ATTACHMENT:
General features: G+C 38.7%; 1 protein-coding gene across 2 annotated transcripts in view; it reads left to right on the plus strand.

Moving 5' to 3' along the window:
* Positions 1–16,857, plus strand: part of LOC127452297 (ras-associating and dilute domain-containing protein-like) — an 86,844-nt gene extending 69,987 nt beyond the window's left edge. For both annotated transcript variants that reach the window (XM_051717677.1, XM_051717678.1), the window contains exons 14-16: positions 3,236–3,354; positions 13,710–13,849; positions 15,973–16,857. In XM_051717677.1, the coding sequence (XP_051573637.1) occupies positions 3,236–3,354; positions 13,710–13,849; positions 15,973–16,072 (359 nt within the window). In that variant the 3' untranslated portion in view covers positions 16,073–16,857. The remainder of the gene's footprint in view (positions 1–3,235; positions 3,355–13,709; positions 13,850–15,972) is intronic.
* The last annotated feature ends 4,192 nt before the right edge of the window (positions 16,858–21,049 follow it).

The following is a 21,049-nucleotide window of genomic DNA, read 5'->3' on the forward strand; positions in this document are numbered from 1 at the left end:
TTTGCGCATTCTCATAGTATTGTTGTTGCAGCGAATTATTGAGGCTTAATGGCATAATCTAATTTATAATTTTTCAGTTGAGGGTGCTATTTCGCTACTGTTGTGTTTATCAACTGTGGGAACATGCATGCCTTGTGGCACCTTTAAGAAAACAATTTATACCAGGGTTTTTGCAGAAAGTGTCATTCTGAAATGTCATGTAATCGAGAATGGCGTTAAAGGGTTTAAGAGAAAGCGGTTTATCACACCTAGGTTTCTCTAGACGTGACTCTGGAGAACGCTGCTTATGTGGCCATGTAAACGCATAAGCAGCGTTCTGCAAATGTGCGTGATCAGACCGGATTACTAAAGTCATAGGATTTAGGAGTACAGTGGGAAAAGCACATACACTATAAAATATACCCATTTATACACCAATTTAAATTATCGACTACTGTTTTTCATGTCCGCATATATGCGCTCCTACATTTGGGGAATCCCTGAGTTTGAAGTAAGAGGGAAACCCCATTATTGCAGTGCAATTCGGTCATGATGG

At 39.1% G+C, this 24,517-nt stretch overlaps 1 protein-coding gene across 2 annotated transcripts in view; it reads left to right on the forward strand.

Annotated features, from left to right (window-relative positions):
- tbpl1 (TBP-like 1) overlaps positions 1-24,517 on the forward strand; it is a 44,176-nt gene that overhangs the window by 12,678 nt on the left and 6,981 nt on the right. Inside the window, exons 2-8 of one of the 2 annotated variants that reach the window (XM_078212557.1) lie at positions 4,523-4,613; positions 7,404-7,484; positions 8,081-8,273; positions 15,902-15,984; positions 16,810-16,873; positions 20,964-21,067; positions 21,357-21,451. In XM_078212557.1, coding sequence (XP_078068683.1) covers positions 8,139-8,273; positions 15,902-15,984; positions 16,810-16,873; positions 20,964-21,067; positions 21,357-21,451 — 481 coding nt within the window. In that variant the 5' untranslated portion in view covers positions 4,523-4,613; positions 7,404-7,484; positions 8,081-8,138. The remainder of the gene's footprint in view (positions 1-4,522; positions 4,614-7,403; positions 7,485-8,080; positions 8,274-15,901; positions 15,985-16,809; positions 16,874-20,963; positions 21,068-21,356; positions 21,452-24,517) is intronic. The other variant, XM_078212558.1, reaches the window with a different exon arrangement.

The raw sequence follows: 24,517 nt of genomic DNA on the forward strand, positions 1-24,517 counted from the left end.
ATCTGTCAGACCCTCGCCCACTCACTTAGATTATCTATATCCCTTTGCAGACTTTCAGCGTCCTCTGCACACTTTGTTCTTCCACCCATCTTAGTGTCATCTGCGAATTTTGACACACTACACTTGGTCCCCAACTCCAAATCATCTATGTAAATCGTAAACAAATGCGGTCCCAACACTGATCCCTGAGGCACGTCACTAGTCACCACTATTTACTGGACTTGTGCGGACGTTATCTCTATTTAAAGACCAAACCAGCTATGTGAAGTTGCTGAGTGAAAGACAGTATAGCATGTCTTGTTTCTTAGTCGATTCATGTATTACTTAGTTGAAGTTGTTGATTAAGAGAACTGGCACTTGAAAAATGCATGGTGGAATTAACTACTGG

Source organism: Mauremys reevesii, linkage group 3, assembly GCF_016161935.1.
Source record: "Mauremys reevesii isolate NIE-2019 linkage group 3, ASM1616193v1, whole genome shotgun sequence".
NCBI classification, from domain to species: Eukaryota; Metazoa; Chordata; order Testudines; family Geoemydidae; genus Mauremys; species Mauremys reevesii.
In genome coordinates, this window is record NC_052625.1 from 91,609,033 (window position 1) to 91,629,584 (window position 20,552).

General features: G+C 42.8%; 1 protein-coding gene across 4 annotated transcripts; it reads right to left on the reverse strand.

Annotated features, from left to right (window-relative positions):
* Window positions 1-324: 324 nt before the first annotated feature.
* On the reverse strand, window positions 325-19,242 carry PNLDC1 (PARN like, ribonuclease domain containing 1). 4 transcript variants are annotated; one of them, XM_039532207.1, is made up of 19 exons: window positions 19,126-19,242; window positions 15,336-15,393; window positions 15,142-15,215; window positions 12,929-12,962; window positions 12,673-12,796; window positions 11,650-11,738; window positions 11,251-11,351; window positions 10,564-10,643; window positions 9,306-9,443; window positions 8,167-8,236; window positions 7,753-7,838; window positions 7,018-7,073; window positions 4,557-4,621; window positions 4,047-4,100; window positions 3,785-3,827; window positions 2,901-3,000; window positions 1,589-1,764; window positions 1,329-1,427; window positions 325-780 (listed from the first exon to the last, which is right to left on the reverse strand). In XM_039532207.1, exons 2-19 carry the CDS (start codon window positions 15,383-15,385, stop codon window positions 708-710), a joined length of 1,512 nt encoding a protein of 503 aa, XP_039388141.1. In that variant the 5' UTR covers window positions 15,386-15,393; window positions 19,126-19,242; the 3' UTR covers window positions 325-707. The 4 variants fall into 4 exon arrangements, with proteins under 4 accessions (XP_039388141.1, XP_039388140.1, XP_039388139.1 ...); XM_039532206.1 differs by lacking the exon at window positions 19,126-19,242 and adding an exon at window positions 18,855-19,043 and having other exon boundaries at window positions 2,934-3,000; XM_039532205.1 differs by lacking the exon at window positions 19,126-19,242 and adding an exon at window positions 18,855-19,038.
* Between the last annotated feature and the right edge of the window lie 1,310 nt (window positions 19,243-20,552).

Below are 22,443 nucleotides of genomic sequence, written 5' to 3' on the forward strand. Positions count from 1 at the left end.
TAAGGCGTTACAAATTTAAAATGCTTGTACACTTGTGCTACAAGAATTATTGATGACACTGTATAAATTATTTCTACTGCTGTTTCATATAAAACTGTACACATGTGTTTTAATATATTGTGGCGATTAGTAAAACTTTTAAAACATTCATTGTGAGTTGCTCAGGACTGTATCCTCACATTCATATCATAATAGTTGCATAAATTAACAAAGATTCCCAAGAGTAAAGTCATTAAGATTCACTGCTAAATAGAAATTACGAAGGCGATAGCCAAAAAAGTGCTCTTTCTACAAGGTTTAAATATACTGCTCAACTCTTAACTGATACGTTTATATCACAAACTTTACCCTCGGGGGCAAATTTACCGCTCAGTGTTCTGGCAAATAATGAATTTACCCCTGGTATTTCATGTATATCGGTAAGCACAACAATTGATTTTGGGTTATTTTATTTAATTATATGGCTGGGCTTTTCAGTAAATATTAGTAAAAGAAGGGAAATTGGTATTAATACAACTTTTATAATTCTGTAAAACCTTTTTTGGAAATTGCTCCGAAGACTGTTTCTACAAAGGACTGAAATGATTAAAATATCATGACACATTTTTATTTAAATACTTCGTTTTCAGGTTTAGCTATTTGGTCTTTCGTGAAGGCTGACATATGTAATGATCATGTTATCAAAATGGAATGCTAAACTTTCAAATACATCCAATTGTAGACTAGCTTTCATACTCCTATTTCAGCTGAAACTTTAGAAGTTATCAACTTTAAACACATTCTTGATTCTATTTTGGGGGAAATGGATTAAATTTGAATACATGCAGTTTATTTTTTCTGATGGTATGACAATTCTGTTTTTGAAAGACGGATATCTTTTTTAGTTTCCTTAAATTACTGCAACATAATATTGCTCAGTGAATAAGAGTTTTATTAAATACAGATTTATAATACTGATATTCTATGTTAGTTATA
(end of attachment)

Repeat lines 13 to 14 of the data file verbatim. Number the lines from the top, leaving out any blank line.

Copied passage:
Source record: "Mauremys reevesii isolate NIE-2019 linkage group 3, ASM1616193v1, whole genome shotgun sequence".
NCBI classification, from domain to species: Eukaryota; Metazoa; Chordata; order Testudines; family Geoemydidae; genus Mauremys; species Mauremys reevesii.